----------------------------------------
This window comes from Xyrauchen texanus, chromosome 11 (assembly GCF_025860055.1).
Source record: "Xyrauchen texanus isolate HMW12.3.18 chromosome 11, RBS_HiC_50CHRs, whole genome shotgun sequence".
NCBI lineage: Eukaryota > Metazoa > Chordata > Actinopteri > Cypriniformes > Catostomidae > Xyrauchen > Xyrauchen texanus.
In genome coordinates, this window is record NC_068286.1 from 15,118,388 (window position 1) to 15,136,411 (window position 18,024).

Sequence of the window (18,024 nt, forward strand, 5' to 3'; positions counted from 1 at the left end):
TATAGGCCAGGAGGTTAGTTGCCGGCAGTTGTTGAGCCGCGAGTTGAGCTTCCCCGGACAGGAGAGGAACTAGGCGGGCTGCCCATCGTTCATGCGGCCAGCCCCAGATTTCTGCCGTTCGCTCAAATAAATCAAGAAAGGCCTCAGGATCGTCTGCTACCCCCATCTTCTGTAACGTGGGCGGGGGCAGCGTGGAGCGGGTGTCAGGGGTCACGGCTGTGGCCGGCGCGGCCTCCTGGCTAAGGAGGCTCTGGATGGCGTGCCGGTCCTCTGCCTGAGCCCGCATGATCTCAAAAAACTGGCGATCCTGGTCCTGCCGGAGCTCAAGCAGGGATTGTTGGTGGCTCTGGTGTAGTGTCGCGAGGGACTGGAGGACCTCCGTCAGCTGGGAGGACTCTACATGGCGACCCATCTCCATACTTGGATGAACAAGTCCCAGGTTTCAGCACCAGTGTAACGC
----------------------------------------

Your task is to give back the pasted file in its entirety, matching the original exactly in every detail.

This window comes from Xyrauchen texanus, chromosome 11 (assembly GCF_025860055.1).
Source record: "Xyrauchen texanus isolate HMW12.3.18 chromosome 11, RBS_HiC_50CHRs, whole genome shotgun sequence".
NCBI lineage: Eukaryota > Metazoa > Chordata > Actinopteri > Cypriniformes > Catostomidae > Xyrauchen > Xyrauchen texanus.
In genome coordinates, this window is record NC_068286.1 from 15,118,388 (window position 1) to 15,136,411 (window position 18,024).

Sequence of the window (18,024 nt, forward strand, 5' to 3'; positions counted from 1 at the left end):
TATAGGCCAGGAGGTTAGTTGCCGGCAGTTGTTGAGCCGCGAGTTGAGCTTCCCCGGACAGGAGAGGAACTAGGCGGGCTGCCCATCGTTCATGCGGCCAGCCCCAGATTTCTGCCGTTCGCTCAAATAAATCAAGAAAGGCCTCAGGATCGTCTGCTACCCCCATCTTCTGTAACGTGGGCGGGGGCAGCGTGGAGCGGGTGTCAGGGGTCACGGCTGTGGCCGGCGCGGCCTCCTGGCTAAGGAGGCTCTGGATGGCGTGCCGGTCCTCTGCCTGAGCCCGCATGATCTCAAAAAACTGGCGATCCTGGTCCTGCCGGAGCTCAAGCAGGGATTGTTGGTGGCTCTGGTGTAGTGTCGCGAGGGACTGGAGGACCTCCGTCAGCTGGGAGGACTCTACATGGCGACCCATCTCCATACTTGGATGAACAAGTCCCAGGTTTCAGCACCAGTGTAACGC